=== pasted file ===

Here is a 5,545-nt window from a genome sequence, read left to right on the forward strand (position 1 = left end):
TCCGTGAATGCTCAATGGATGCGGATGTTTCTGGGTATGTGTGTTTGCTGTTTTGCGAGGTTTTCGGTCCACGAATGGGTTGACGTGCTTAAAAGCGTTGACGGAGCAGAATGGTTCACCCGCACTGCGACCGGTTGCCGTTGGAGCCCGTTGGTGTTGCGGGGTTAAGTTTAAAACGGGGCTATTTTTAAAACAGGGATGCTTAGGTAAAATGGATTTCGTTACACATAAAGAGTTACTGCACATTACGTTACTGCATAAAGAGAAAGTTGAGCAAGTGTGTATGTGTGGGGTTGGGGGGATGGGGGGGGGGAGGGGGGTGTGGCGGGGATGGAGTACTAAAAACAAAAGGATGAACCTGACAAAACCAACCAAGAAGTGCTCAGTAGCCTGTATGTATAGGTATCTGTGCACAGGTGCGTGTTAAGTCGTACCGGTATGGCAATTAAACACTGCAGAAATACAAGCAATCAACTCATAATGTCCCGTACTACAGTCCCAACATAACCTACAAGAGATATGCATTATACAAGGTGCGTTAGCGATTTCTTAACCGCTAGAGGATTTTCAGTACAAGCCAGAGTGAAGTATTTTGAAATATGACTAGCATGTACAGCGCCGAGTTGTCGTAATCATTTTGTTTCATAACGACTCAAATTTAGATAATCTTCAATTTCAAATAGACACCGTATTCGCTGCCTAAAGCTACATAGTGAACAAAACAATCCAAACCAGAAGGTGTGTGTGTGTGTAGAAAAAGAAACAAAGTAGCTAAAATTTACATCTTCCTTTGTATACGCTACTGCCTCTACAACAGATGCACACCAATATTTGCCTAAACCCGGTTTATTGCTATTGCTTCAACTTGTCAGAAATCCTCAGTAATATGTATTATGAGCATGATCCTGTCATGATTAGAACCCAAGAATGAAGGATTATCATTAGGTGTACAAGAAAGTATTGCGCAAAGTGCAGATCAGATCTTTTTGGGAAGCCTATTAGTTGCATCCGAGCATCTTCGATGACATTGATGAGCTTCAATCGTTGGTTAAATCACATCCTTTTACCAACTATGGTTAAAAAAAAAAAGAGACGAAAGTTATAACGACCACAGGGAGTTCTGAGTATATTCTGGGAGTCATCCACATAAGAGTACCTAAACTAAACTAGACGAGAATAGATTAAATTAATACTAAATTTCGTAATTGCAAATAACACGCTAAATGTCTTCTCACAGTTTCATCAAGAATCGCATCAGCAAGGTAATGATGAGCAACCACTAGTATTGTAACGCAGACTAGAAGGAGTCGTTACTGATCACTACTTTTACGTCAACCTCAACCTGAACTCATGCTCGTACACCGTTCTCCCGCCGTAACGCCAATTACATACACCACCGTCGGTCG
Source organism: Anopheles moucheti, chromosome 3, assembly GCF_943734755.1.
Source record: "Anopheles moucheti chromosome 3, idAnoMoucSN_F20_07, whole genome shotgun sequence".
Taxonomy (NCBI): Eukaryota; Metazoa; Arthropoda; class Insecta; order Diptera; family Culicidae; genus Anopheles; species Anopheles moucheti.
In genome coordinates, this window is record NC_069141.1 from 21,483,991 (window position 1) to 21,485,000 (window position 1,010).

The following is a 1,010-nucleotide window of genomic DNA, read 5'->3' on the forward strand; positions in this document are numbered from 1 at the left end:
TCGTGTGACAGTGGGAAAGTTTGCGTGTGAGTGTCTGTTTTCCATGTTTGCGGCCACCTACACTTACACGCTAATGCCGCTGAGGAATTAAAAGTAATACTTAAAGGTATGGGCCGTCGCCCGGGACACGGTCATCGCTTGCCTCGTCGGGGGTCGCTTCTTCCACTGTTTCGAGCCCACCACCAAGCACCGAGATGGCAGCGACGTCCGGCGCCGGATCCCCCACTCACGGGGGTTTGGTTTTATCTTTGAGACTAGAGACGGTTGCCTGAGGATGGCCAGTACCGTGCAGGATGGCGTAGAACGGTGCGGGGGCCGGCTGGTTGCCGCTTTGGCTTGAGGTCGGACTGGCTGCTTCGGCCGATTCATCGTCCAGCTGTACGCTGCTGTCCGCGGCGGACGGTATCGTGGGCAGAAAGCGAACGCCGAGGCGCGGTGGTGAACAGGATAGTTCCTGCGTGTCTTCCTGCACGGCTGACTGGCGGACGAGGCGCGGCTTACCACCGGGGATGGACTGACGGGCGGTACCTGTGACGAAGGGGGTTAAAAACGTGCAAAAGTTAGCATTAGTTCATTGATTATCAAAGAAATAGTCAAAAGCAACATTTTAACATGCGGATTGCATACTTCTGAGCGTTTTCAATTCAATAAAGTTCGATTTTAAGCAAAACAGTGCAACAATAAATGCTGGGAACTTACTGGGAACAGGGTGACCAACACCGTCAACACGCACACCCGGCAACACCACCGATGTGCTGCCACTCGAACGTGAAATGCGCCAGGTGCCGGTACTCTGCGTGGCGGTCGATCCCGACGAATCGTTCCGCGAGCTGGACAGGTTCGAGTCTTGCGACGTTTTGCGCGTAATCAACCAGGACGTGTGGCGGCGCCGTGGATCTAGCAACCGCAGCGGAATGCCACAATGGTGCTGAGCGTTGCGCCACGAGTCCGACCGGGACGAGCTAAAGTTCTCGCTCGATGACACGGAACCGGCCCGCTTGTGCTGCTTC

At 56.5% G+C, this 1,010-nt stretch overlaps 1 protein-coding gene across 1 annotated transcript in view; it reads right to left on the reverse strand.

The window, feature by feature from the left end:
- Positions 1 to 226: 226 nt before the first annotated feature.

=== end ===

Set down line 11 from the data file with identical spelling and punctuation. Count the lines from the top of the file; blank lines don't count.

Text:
- Positions 1 to 226: 226 nt before the first annotated feature.